Immediately after ground contact, the knee is forced into flexion by vertical and posterior ground reaction forces and downward acceleration of the body's center of mass. These landing forces can exceed 10 times body weight26 and have been suggested as important factors in determining ACL loading and injury risk. Hewett et al2 demonstrated prospectively that landing forces were 20% greater in individuals who sustained ACL injuries than in an uninjured cohort. Furthermore, ground reaction forces indicate anterior tibial acceleration27 and shear force3 during landing, factors that directly contribute to ACL loading.28,29 Excessive quadriceps activity has also been suggested as a risk factor for ACL injury: cadaveric30,31 and in vivo32 research showed that quadriceps activation produces ACL loading and injury in vitro.33 Landing in a less-erect posture decreases quadriceps activity6 and encourages longer muscle moment arms in the lower extremity, thus reducing the muscular-force requirements to attenuate landing forces compared with a more-erect landing posture.5 The correlations between greater dorsiflexion ROM, greater sagittal-plane displacements, and smaller landing forces in our data and the likely influence on quadriceps activity suggest that ankle-dorsiflexion ROM may play an important role in the expression of ACL injury risk factors.
Our study provides novel information regarding how clinical measures of dorsiflexion ROM are associated with biomechanical variables suggested as ACL injury risk factors. These results both support and extend previous research in that our ROM measures represent those typically used in the clinical setting (ie, 0° and 90° of knee flexion versus 30° for Sigward et al12) and are generalizable to a broader segment of the population (ie, men and women recreational athletes versus women soccer players12 versus individuals who met specific medial knee-displacement criteria13). Because ankle-dorsiflexion ROM can be enhanced via a variety of clinical and training mechanisms,14–16 implementing techniques to increase plantar-flexor extensibility and dorsiflexion ROM may be important additions to future ACL and lower extremity injury-prevention programs. However, the clinical application of these results should be approached with caution, given that a limitation of this investigation is its correlational design. The results do not suggest that greater ankle-dorsiflexion ROM causes modifications of landing posture and ground reaction forces consistent with reduced ACL injury risk but rather that these factors are simply correlated. Yet our findings provide rationale for and inform the development of future investigations to evaluate the influence of interventions designed to increase dorsiflexion ROM on landing biomechanics and ACL injury risk factors. Additionally, the fact that clinical measures of dorsiflexion ROM were associated with ACL injury risk factors indicates that these measures may be important factors to consider when implementing screening efforts to identify individuals at greater risk of ACL injury. Future prospective researchers should evaluate the ability of dorsiflexion ROM measures to discriminate ACL-injured versus uninjured cohorts as well as the effects of interventions designed to increase dorsiflexion ROM on ACL injury risk.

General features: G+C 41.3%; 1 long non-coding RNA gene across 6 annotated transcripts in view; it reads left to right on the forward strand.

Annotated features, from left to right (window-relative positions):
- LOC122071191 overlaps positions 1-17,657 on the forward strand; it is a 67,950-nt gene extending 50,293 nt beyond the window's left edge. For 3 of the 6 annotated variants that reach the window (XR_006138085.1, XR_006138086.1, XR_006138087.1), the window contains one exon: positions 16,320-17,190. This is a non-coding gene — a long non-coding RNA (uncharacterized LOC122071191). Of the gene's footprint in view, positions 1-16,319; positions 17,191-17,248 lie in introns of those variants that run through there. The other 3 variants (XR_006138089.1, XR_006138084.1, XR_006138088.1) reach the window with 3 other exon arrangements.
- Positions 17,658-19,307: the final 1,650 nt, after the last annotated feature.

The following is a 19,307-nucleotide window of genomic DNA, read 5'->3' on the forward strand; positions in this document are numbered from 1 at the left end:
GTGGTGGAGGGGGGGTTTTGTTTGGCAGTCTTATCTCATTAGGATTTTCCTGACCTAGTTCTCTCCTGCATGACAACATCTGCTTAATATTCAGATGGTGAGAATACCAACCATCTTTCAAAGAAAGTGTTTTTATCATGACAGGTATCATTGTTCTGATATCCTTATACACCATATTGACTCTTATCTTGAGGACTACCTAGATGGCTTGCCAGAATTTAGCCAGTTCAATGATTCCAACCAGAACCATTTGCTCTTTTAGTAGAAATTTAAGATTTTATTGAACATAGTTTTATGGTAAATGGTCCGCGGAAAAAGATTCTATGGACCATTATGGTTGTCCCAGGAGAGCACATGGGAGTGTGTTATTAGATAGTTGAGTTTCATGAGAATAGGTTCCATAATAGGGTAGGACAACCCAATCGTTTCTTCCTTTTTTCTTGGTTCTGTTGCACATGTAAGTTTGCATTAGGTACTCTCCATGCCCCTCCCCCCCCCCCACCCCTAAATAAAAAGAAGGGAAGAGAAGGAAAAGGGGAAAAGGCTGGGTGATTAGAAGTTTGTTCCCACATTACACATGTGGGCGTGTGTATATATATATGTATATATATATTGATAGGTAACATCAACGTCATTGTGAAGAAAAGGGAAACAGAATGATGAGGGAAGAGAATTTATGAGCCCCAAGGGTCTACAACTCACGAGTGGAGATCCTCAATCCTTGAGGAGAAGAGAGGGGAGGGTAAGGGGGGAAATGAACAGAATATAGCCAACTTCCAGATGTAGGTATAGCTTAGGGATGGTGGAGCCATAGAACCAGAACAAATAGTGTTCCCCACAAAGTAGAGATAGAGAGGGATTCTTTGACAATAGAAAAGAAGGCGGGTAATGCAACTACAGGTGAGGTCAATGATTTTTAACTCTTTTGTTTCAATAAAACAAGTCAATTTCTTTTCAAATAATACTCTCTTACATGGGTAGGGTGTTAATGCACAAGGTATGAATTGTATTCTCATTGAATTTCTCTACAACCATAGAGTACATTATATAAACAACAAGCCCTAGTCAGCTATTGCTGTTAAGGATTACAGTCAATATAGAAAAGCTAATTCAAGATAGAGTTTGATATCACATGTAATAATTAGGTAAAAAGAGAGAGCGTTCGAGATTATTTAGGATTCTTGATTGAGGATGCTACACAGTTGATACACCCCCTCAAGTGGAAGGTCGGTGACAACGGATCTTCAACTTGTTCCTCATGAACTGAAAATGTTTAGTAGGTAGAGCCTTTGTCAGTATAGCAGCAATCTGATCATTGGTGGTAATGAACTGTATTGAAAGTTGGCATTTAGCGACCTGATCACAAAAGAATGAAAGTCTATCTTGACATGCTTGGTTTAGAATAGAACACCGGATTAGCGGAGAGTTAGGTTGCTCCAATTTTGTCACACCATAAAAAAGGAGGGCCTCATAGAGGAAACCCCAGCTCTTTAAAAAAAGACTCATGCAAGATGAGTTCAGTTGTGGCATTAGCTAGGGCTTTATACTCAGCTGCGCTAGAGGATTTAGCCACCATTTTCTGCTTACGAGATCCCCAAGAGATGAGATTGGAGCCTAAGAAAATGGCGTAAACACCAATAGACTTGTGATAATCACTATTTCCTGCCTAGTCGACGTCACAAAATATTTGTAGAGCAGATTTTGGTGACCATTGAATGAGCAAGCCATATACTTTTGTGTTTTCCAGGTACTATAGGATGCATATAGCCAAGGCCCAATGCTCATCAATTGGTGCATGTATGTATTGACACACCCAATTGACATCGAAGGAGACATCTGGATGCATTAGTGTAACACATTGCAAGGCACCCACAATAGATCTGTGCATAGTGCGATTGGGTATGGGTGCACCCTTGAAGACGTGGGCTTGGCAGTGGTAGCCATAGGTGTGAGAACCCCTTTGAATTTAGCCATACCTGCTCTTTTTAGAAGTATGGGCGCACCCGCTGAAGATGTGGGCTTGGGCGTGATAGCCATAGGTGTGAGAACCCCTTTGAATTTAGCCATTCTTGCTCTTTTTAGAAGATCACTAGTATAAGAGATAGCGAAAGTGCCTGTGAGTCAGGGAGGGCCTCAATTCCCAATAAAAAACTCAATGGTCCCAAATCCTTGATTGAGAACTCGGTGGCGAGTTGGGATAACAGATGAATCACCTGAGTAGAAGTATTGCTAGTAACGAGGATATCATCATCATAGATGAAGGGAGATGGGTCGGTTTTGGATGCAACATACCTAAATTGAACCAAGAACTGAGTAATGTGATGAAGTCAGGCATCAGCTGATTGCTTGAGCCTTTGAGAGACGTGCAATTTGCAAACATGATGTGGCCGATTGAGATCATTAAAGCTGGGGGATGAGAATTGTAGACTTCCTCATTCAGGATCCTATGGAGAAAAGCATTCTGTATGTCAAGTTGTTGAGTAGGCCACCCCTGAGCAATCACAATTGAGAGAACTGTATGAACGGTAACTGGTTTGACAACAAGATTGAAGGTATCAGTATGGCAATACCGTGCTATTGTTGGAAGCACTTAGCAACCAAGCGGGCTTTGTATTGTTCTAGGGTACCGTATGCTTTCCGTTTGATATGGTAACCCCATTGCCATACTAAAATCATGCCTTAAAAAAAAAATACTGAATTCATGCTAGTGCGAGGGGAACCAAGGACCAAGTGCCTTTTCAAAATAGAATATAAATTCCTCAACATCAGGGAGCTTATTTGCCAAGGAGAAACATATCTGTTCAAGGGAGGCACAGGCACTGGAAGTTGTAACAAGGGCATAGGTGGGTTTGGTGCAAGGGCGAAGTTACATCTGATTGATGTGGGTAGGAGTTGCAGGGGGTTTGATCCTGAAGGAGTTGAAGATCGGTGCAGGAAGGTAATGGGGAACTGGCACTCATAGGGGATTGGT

The post hoc power analyses indicate the possibility that inadequate sample size limited our ability to identify relationships between dorsiflexion ROM and landing biomechanics. Additionally, the strength of the significant correlations in our data was low to moderate, with knee-extended dorsiflexion ROM explaining only 22%, 17%, and 17% of the variance in knee-flexion displacement, vertical ground reaction force, and posterior ground reaction force, respectively. Therefore, although dorsiflexion ROM appears to influence landing biomechanics, a large portion of the variance in these biomechanical ACL injury risk factors is explained by other factors. Specifically, we did not evaluate electromyographic activity of the lower extremity during the landing task. Because greater activity of the extensors, particularly the quadriceps, results in larger ground reaction forces and less knee flexion during landing,6 a portion of the variance in landing biomechanics was likely attributable to variance in these factors. Furthermore, ground reaction forces and knee flexion during landing are influenced by trunk motion6; thus, a portion of the unexplained variance is probably attributable to trunk kinematics as well. Last, knee flexion and ground reaction forces are influenced by ankle position at initial ground contact.8 Our participants exhibited a large range of values for ankle position at initial ground contact (60°), so the inconsistency in this contributor to landing biomechanics likely limited the strength of the correlations.
An additional limitation of our investigation is that we did not obtain information regarding our volunteers' previous history of ankle injury. Kramer et al34 demonstrated an association between previous history of ankle injury and ACL injury risk. Ankle instability influences landing kinematics and kinetics,35,36 but it is unclear how a history of ankle injury might have influenced our results. Moreover, restricted dorsiflexion ROM is associated with a greater risk of patellar tendon injury37; therefore, future research regarding dorsiflexion ROM interventions on a variety of lower extremity injuries may be warranted. Finally, a limited body of knowledge exists regarding the influence of artificial restrictions of dorsiflexion ROM (eg, taping and bracing) on landing biomechanics.38 As a result, future investigators should also evaluate these influences to identify the consequences for the proximal joints of the lower extremity.